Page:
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Why Russia cares about human rights in the West

Dr Alexander Yakovenko, Russian Ambassador to the United Kingdom of Great Britain and Northern Ireland, Deputy foreign minister (2005-2011).

Published time: January 22, 2014 15:06
Far-right students wave Spanish flags and hold a banner in front of policemen as they protest against government's austerity measures in Madrid on March 14, 2013. (AFP Photo)

Erosion of Western human rights standards runs counter to the interest of building a common democratic space in the Euro-Atlantic.

The Russian Foreign Ministry has recently published its annual report on human rights in the European Union. The paper provides a thorough analysis of the human rights situation in EU countries, focusing on systemic problems such as the growing xenophobia, racism and aggressive nationalism, or else violations of children's rights, police abuse, and the situation in penitentiary systems.

The reaction to the report in the EU, including in the United Kingdom, has been a nervous one. Some people simply discarded it as a kind of a “revenge” by the Kremlin for Western criticism of the human rights situation in Russia itself. Others, in a similar spirit, were asking why Russia actually cares about human rights in the West.

The answer to the latter question is simple: Whatever the media or politicians may claim, Western Europe is the birthplace of the very idea of human rights, and it very much remains the world's leader in human rights promotion and protection. Russia subscribed to universal human rights standards during Soviet times, but it was after the end of the Cold War that our society and our government sincerely embraced that idea as something that we have in common. The new Russian Constitution adopted by referendum in 1993 proclaims that “the human being, his or her rights and freedoms are the supreme value” and that human rights “determine the essence, the content and the application of laws, and the activities of legislative and executive authorities.”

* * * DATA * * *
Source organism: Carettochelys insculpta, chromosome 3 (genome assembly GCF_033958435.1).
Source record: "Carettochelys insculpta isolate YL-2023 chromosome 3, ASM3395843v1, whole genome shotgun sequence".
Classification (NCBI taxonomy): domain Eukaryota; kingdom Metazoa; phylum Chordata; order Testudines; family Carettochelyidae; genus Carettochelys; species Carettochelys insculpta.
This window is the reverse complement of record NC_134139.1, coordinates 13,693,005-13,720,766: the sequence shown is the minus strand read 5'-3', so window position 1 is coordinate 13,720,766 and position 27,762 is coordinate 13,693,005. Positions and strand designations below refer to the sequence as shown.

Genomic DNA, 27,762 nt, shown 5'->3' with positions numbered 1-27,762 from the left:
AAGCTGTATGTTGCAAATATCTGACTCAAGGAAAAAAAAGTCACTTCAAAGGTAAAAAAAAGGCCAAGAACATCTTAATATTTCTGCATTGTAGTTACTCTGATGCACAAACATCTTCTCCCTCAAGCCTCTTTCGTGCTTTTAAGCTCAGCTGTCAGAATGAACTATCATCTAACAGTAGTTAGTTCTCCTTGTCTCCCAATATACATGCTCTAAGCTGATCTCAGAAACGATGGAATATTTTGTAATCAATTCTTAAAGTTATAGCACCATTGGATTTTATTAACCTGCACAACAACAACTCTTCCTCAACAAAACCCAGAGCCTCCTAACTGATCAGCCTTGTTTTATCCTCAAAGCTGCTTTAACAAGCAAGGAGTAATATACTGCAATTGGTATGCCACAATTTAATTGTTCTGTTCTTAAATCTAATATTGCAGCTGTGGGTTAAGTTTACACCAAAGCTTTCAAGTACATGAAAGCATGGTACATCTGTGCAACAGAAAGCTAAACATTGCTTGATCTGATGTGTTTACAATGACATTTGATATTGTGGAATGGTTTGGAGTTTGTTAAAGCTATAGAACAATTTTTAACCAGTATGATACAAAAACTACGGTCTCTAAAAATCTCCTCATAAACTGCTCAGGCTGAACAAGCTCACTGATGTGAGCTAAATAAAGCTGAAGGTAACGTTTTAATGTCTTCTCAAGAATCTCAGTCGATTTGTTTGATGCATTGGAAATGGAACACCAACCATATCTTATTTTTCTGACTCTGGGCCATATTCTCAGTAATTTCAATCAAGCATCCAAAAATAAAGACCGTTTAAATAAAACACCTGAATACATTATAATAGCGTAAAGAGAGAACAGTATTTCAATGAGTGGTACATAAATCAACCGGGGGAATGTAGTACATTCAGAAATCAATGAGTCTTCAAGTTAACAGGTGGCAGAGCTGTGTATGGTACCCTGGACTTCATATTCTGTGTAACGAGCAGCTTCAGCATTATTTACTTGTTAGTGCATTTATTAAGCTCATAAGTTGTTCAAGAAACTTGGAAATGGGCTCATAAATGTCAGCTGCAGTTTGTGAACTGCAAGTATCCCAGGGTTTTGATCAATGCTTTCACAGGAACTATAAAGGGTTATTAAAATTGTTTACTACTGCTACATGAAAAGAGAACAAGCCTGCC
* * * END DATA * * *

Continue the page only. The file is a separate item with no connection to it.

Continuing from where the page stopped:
Ironically, after the Iron Curtain was lifted, the claim of the West to be the beacon of democracy and human rights has been steadily eroding. The end to the competition of the two social systems resulted in a perceived Western ideological monopoly and, to continue the economic parallel, monopoly tends to lead to decay and deteriorated standards. CIA “flying prisons”, torture of inmates, widespread child abuse, or the recently revealed Orwellian-scale surveillance practices are among the examples of something that everyone had thought the West had been immune to. And the new economic and geopolitical challenges have brought an unprecedented wave of immigration producing all kinds of xenophobic attitudes, a problem that the West hasn't been able to properly address. Hence the references to pre-WWI nationalism and the authoritarianism between the two World Wars.

There is no Schadenfreude here. The idea is not to point a finger at the West's problems in an attempt to limit criticism aimed at Russia (we do acknowledge our domestic challenges and always welcome constructive criticism and friendly advice). Rather, the strategic aim is to ensure that the West keeps up the torch. If not, then the message will be that human rights are situational, at least not for bad economic times. We care because this impacts the very idea of a common democratic and humanitarian space in the Euro-Atlantic. Is it like post-anything - post-industrial, post-modern - and now post-democratic, or is it an absolute value?

We are witnessing not only a deterioration of human rights standards in the West, but also an extension of the human rights ideology into areas where it borders on challenging other centuries-old social institutions, such as the family. One may recall how early Russian Communists, driven by the idea of a perfect society, decimated the Russian Church and the Russian village, the two cornerstones of our pre-revolutionary society. Today, the human rights ideology is headed towards the same mistakes. Yet the culture of tolerance, inherent in the idea of democracy and human rights, cannot be imposed by intolerant means.

These are the questions asked in Russia, and not only by the authorities, but in society at large, including by those who identify themselves with Western values. That's why we strive to have a balanced, principled yet friendly debate with our Western partners on human rights issues. After all, it is about our common future.

The statements, views and opinions expressed in this column are solely those of the author and do not necessarily represent those of RT.

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